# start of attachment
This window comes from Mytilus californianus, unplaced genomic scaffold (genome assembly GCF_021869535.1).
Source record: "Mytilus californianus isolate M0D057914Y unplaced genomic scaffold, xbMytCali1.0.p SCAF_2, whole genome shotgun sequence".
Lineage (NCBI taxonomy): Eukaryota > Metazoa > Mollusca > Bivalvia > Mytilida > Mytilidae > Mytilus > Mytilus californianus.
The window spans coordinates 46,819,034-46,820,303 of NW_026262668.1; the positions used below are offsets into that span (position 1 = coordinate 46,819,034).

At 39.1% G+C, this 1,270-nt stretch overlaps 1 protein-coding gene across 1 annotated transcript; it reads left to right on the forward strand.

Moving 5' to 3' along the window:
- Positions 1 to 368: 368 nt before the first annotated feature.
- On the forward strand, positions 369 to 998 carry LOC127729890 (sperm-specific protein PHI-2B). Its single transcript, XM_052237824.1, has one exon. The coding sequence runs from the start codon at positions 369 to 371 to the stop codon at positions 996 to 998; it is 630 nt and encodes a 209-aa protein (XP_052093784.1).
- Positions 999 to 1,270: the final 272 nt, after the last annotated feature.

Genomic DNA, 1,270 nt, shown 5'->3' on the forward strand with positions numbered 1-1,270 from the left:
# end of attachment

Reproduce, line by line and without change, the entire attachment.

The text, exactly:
This window comes from Mytilus californianus, unplaced genomic scaffold (genome assembly GCF_021869535.1).
Source record: "Mytilus californianus isolate M0D057914Y unplaced genomic scaffold, xbMytCali1.0.p SCAF_2, whole genome shotgun sequence".
Lineage (NCBI taxonomy): Eukaryota > Metazoa > Mollusca > Bivalvia > Mytilida > Mytilidae > Mytilus > Mytilus californianus.
The window spans coordinates 46,819,034-46,820,303 of NW_026262668.1; the positions used below are offsets into that span (position 1 = coordinate 46,819,034).

At 39.1% G+C, this 1,270-nt stretch overlaps 1 protein-coding gene across 1 annotated transcript; it reads left to right on the forward strand.

Moving 5' to 3' along the window:
- Positions 1 to 368: 368 nt before the first annotated feature.
- On the forward strand, positions 369 to 998 carry LOC127729890 (sperm-specific protein PHI-2B). Its single transcript, XM_052237824.1, has one exon. The coding sequence runs from the start codon at positions 369 to 371 to the stop codon at positions 996 to 998; it is 630 nt and encodes a 209-aa protein (XP_052093784.1).
- Positions 999 to 1,270: the final 272 nt, after the last annotated feature.

Genomic DNA, 1,270 nt, shown 5'->3' on the forward strand with positions numbered 1-1,270 from the left: